There is a rise to hoarding throughout the United States. More importantly, there is a rise within condominium associations. Hoarding, depending on how big the specific act is, can be a problem within the association. There is a risk of health issues, smell, and pests striving throughout the building(s). Compulsive hoarding is a mental health issue and should be known that it is a disorder. Condominium Associations should be discrete when dealing with a problem like so.
Many condominium associations do have provisions that deal with preventing damage to their units. We advise to not enter a unit using a provision without the owner’s consent because it can lead to a liability for the association. An attorney should be contacted, which can lead to a letter being drafted to speak on the specific hoarding case. The letter can include the issues that may happen to other units if hoarding still occurs. A deadline can be noted which notifies the unit owner to confirm that hoarding will no longer occur.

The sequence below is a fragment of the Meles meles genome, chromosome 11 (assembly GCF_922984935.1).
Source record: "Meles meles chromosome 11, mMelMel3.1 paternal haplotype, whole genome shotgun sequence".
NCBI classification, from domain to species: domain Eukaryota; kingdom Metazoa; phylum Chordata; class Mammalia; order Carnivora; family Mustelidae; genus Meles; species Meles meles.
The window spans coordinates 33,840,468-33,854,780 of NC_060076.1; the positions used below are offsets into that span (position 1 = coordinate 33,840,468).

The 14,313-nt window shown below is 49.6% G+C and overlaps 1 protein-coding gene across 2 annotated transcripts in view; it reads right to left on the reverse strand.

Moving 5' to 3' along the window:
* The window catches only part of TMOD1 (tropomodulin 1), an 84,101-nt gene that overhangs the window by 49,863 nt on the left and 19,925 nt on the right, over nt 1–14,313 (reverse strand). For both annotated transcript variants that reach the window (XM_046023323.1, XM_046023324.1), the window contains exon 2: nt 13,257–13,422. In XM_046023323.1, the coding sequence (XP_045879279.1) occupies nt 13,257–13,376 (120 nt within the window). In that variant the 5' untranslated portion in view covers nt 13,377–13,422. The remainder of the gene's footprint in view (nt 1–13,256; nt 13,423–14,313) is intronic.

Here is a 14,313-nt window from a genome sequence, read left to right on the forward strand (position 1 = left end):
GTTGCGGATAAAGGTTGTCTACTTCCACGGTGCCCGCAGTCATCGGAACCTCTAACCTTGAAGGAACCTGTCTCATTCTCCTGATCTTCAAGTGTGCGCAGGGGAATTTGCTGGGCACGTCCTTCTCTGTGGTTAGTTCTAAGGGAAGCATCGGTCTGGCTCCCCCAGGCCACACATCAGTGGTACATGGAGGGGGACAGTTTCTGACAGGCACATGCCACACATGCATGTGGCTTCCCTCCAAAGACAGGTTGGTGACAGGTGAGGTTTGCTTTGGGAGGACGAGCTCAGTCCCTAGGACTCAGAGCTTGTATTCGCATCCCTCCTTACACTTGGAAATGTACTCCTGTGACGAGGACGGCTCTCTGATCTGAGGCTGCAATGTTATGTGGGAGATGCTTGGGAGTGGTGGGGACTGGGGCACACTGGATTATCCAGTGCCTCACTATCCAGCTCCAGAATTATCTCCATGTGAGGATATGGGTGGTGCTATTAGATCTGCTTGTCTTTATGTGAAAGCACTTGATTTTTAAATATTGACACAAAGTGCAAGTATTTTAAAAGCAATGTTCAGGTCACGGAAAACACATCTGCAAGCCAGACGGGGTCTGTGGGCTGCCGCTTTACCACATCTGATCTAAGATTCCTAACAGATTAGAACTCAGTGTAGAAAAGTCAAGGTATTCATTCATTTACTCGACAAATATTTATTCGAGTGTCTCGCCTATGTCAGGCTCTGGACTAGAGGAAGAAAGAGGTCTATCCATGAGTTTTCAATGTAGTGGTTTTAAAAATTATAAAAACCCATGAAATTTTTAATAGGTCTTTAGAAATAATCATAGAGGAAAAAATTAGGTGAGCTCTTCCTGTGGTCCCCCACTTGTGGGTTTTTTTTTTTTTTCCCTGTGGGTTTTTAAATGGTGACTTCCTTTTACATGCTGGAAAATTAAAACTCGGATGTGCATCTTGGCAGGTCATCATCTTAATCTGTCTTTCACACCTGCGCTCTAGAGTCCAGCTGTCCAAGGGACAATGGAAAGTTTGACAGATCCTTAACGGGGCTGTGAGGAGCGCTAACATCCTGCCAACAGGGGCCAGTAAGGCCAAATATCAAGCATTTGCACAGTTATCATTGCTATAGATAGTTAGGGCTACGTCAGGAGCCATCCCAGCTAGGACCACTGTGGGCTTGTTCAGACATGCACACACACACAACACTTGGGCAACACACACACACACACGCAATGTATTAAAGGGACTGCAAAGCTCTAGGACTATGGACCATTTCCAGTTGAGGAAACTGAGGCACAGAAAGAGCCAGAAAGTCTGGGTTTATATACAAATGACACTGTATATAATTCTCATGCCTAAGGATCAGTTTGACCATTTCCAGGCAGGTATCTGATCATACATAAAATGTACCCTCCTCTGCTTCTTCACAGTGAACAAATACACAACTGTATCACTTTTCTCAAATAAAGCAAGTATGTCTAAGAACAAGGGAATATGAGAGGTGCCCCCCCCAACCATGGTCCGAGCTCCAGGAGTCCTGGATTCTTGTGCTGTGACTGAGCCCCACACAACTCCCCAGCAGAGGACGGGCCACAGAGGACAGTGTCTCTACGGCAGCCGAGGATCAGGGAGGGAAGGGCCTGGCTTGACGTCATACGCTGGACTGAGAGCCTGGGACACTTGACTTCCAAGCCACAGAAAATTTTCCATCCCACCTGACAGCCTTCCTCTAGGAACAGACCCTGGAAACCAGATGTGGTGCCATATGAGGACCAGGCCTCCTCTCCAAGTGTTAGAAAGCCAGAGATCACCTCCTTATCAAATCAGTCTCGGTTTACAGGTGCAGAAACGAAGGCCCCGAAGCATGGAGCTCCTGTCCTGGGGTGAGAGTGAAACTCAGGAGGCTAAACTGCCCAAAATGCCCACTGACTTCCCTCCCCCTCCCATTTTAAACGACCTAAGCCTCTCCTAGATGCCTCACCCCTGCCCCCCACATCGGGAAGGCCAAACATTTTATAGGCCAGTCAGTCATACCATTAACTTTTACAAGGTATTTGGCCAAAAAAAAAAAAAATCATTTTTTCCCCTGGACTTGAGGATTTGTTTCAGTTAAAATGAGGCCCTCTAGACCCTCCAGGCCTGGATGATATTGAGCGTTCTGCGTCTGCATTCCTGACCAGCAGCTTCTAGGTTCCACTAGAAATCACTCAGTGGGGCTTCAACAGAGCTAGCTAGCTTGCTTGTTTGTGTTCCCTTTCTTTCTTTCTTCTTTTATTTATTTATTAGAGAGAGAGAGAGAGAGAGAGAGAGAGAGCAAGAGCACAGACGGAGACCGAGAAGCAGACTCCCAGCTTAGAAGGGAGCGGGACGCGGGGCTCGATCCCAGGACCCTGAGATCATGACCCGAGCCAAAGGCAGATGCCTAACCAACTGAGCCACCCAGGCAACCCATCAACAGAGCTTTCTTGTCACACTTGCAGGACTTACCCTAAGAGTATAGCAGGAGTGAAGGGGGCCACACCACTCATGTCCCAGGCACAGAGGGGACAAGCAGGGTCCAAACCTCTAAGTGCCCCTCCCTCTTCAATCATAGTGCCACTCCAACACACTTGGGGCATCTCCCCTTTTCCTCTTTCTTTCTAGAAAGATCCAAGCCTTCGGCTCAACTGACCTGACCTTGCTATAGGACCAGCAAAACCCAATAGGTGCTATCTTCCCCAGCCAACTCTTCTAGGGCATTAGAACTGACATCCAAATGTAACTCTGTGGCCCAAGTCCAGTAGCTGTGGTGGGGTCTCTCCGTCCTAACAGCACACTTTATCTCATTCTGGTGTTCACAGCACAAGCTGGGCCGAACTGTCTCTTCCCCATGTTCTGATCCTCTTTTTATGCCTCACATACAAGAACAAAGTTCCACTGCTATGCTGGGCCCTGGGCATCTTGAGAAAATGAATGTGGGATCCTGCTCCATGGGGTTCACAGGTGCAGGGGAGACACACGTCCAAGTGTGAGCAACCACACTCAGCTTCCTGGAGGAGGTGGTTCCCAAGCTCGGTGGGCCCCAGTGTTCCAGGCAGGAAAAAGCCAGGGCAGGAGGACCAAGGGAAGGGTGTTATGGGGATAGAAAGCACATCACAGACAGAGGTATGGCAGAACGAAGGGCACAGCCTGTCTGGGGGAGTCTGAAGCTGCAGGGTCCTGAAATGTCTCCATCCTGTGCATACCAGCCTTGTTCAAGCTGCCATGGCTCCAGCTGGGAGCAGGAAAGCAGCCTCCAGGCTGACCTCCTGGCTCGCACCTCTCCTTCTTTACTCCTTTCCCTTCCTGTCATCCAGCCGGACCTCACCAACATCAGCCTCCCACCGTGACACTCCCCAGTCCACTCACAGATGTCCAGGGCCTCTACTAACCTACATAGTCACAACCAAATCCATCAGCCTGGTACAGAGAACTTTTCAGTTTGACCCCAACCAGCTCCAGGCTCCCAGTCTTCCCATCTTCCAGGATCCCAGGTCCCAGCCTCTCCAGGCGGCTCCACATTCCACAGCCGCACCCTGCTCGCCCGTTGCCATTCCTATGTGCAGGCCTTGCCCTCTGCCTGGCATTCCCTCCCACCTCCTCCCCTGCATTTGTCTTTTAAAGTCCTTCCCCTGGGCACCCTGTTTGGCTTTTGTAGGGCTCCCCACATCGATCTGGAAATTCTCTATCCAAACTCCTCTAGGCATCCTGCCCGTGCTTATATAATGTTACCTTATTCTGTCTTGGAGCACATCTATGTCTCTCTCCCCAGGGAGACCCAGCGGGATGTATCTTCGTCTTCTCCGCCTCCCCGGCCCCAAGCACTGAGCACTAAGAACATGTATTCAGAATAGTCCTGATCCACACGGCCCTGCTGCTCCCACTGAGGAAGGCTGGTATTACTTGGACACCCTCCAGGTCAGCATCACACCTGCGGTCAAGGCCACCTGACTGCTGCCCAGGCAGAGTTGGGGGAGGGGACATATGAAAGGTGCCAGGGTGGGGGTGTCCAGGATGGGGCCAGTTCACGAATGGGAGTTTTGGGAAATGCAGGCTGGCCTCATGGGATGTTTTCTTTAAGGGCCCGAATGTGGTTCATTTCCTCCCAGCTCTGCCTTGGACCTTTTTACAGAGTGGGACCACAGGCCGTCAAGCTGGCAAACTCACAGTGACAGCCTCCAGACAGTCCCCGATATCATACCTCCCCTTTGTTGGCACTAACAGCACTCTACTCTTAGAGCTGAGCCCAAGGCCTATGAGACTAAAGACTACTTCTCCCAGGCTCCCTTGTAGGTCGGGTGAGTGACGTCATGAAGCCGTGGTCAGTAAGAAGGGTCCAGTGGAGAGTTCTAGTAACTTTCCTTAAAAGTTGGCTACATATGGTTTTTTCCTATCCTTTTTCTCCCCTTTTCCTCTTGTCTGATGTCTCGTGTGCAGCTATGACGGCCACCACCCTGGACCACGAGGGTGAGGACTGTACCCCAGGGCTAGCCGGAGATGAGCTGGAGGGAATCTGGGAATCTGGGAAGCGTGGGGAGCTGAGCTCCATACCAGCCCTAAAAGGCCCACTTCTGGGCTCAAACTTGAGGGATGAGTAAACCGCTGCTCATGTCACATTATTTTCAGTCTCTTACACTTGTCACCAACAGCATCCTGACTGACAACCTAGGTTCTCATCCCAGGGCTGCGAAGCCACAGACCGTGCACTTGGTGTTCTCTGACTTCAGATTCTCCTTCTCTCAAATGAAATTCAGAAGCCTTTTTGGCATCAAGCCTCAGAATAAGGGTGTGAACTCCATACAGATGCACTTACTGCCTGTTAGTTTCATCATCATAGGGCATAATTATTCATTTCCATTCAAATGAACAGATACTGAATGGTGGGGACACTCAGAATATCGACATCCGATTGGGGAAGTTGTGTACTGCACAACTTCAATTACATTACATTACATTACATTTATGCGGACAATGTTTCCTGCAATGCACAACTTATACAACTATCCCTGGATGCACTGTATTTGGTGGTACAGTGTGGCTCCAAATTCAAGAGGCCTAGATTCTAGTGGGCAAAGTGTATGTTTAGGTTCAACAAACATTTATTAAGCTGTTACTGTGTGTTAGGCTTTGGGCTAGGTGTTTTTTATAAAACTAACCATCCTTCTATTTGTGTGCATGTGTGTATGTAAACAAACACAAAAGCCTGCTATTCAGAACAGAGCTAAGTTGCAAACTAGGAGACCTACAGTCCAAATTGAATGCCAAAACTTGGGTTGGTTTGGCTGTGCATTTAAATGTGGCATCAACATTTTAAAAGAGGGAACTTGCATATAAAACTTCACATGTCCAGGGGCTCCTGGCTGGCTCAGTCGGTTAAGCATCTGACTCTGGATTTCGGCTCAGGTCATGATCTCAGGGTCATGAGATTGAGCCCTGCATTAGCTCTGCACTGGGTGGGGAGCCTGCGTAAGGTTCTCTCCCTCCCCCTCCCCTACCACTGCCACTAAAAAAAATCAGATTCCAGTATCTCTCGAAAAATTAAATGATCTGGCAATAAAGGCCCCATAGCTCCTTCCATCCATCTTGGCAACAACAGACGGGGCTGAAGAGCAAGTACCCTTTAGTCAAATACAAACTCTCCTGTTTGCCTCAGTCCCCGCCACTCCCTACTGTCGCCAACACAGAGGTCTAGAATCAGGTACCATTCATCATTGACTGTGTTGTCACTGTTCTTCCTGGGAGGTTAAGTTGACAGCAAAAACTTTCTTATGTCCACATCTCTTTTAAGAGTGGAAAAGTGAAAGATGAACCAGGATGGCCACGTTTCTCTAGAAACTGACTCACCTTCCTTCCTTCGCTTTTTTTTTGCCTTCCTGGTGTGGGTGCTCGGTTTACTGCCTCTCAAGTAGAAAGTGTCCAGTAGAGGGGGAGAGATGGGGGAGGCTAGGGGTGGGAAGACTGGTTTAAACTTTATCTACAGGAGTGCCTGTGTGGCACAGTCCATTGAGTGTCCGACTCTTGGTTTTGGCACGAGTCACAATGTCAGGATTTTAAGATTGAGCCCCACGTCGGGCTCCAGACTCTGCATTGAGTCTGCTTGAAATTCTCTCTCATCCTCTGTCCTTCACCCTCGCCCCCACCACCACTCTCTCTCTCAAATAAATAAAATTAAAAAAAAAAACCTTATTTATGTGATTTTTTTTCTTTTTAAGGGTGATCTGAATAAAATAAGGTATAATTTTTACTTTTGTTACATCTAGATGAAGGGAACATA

If the violation notice is ignored by the unit owner, the condominium association should involve local government agencies about the problem. The agencies would be able to inspect the unit and file a report which can notify the unit owner that a lawsuit will be filed to address the issue.